A few blocks northwest of City Hall in downtown Toronto, Crown Realty Partners has submitted applications to the city for the official plan, building code amendment, and site plan approval for two 72-story towers, supported by a four-story base building of mostly residential buildings associated use at 123 Edward Street.
Looking south east of the proposed development, image from city filing
The site occupies most of a city block, which currently contains two office buildings and a parking garage. The multi-storey car park in the southwest corner and the office building on the north side would be demolished and replaced by the planned development. The 25-story/105-meter tall commercial office building, located on the south-east corner of the site overlooking Dundas Street and Chestnut Street, would be retained and surrounded by the proposed buildings.
Location of proposed site, image from city filing
Office building to be demolished, image retrieved from Google Street View
Parking garage to be demolished, image retrieved from Google Street View
Designed by Turner Fleischer Architects, the proposed buildings would have a total gross floor area (GFA) of 124,852 sqm and a Floor Space Index (FSI) of 40.6 on the site. The proposed tower floor slabs, at approximately 830 m² and 1,040 m², are larger than the 750 m² floor slabs that the city normally desires in residential towers. The city recommends the smaller base plate to reduce the shadow cast on the surroundings.
Site plan of proposed development showing proximity of proposed towers, image from city filing
The towers would be spaced just 6 meters apart at their narrow corners – a close spacing by city standards, which require a minimum of 25 meters between buildings. Also, the separation distances between the new towers and the existing office tower are far less than the city’s goal, as the west tower would be only 11.7 meters away while the north tower would be positioned even closer at around 8 meters. The city considers distance to be important so that both enough light gets into the suites and a certain privacy is offered to the residents. Based on the difference in elevation between office floors and residential floors, residents on the east side of the west tower and south side of the north tower would be up to the height of 33 buildings. Residents of the 34th floor and above would clear the height of the existing adjacent office tower.
Looking northwest at the proposed development, image from filing with the city
A total of 1,889 residential units are planned between the two buildings, divided into 89 studios (5%), 1116 one-room apartments (59%), 486 two-room apartments (26%) and 198 three-room apartments (10%). .
The first tower would contain 779 of these units, while the second tower would contain 1,110. Both towers would have three elevators providing a one elevator to 260 unit ratio for the first tower and one elevator to 370 units ratio for the second tower.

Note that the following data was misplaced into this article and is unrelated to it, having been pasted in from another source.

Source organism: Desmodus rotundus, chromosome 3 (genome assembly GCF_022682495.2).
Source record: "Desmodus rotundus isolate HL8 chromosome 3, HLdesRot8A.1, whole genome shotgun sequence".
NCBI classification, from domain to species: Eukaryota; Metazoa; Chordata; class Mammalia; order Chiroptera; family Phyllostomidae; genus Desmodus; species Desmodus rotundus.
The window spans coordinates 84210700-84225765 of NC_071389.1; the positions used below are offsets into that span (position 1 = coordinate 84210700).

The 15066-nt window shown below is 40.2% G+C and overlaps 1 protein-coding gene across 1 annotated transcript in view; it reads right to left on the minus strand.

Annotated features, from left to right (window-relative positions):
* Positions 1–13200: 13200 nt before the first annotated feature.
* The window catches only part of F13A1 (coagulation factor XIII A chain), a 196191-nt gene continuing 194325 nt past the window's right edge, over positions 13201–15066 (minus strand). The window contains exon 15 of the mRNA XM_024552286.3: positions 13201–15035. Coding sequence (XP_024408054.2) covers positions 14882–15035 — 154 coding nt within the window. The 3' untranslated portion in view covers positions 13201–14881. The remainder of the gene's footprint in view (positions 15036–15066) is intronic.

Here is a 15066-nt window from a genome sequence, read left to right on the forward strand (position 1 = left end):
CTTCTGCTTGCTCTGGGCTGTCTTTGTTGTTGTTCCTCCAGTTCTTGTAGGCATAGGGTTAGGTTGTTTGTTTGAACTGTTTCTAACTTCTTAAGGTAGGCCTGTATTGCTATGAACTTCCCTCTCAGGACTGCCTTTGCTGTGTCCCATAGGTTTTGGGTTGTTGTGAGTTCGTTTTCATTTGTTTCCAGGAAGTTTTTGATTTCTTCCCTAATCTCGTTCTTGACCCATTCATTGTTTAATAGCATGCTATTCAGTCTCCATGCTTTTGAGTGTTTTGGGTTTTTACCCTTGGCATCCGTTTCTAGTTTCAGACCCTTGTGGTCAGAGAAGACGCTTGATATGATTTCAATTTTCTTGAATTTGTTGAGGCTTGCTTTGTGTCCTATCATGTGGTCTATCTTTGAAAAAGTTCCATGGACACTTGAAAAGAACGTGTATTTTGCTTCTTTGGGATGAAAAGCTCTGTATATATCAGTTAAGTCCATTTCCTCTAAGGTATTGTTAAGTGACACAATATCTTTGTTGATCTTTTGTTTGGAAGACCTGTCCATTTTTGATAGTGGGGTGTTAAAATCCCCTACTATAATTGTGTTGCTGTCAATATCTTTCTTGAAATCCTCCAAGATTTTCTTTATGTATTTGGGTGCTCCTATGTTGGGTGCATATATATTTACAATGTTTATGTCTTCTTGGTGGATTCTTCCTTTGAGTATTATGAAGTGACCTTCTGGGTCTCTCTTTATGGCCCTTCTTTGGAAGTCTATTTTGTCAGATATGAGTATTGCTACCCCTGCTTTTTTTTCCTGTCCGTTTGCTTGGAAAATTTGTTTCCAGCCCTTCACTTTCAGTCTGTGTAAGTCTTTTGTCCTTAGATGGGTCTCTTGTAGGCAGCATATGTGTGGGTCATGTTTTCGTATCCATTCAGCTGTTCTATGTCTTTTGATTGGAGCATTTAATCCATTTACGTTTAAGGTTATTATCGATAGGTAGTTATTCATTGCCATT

While Ontario does not have standards mandating a specific number of elevators per unit, a commonly accepted target for the elevator-to-unit ratio is one elevator for every 100 units in a high-rise building (although this article recommends one elevator for every 90 residential units). While other recent proposals have increased the number of units per elevator, such as at 145 Wellington West, which we recently wrote about proposing 4 elevators for its 512 suites or one elevator for 128 units, we’ve never had anything in the Seen near one elevator per 260 units, let alone one per 370.
The planned development offers 1,938 m² of interior space and 1,181 m² of exterior space. Within the common base building, two to four interiors are proposed on part of the floors. The fourth floor exterior would extend both around the two towers and inside, encompassing the entire space of the base building, creating a continuous connection between the interior and exterior spaces.
At the height, a 307 m² park designed by The Planning Partnership is proposed at the north-west corner of the site to meet the city’s parking requirements of 10% of the country. It is proposed that seating and tree canopy be provided along the east side of the park, adjacent to the north tower at Edward Street.
Looking south-east from Edward and Center streets, picture of the surrender to the city
The primary pedestrian entrance for the proposed development would be internally from Center Avenue for the West Building and from Edward Street for the North Building, with both entrances facing the public park. A retail space of 223 sqm is proposed on the level which would have entrances from Center Avenue and Dundas Street West for retail on the ground floor of the first building. The north building, which currently houses retail stores facing the sidewalk, would have a street-facing residential lobby on only the west half of the facade, while the east half would be a solid wall with garbage disposal facilities hidden behind.
Proposed retail units at base of first building, image from city filing
Just a one to two minute walk from St Patrick tube station and served by the 504 Dundas trams, a total of just 48 visitor and commercial parking spaces are proposed in the development in a one level underground car park where 10 spaces would be for charging provided by electric vehicles. Resident parking spaces are not provided.
The proposed development would also provide a total of 1,891 resident bicycle parking spaces on the mezzanine and second floors of the base building, including 1,701 long-term spaces and 190 short-term spaces. E-bikes are to be charged at 285 parking spaces.
UrbanToronto will continue to track updates to this proposal, but in the meantime you can learn more from our database file for the project, linked below. If you’d like, you can join the conversation in the related project forum thread or leave a comment in the space provided on this page.
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